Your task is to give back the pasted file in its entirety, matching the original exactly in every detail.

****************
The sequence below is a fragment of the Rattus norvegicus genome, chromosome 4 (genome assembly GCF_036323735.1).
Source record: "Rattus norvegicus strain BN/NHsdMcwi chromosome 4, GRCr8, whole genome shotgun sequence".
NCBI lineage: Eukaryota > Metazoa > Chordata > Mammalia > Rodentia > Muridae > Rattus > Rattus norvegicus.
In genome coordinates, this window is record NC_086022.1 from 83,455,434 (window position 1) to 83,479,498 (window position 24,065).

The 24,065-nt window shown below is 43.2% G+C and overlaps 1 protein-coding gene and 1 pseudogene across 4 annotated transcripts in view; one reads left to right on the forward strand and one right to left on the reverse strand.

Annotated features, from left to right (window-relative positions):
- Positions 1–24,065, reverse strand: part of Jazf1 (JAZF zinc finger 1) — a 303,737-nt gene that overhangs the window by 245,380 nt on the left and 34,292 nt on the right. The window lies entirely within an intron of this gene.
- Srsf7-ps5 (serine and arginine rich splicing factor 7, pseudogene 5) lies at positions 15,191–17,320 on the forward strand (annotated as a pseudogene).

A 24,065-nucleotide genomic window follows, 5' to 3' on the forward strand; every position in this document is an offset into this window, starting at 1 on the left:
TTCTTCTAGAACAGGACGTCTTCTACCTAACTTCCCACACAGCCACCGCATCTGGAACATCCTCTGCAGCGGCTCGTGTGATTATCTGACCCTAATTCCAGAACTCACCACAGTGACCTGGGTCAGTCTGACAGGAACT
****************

The sequence below is a fragment of the Rattus norvegicus genome, chromosome 4 (genome assembly GCF_036323735.1).
Source record: "Rattus norvegicus strain BN/NHsdMcwi chromosome 4, GRCr8, whole genome shotgun sequence".
NCBI lineage: Eukaryota > Metazoa > Chordata > Mammalia > Rodentia > Muridae > Rattus > Rattus norvegicus.
In genome coordinates, this window is record NC_086022.1 from 83,455,434 (window position 1) to 83,479,498 (window position 24,065).

The 24,065-nt window shown below is 43.2% G+C and overlaps 1 protein-coding gene and 1 pseudogene across 4 annotated transcripts in view; one reads left to right on the forward strand and one right to left on the reverse strand.

Annotated features, from left to right (window-relative positions):
- Positions 1–24,065, reverse strand: part of Jazf1 (JAZF zinc finger 1) — a 303,737-nt gene that overhangs the window by 245,380 nt on the left and 34,292 nt on the right. The window lies entirely within an intron of this gene.
- Srsf7-ps5 (serine and arginine rich splicing factor 7, pseudogene 5) lies at positions 15,191–17,320 on the forward strand (annotated as a pseudogene).

A 24,065-nucleotide genomic window follows, 5' to 3' on the forward strand; every position in this document is an offset into this window, starting at 1 on the left:
TTCTTCTAGAACAGGACGTCTTCTACCTAACTTCCCACACAGCCACCGCATCTGGAACATCCTCTGCAGCGGCTCGTGTGATTATCTGACCCTAATTCCAGAACTCACCACAGTGACCTGGGTCAGTCTGACAGGAACT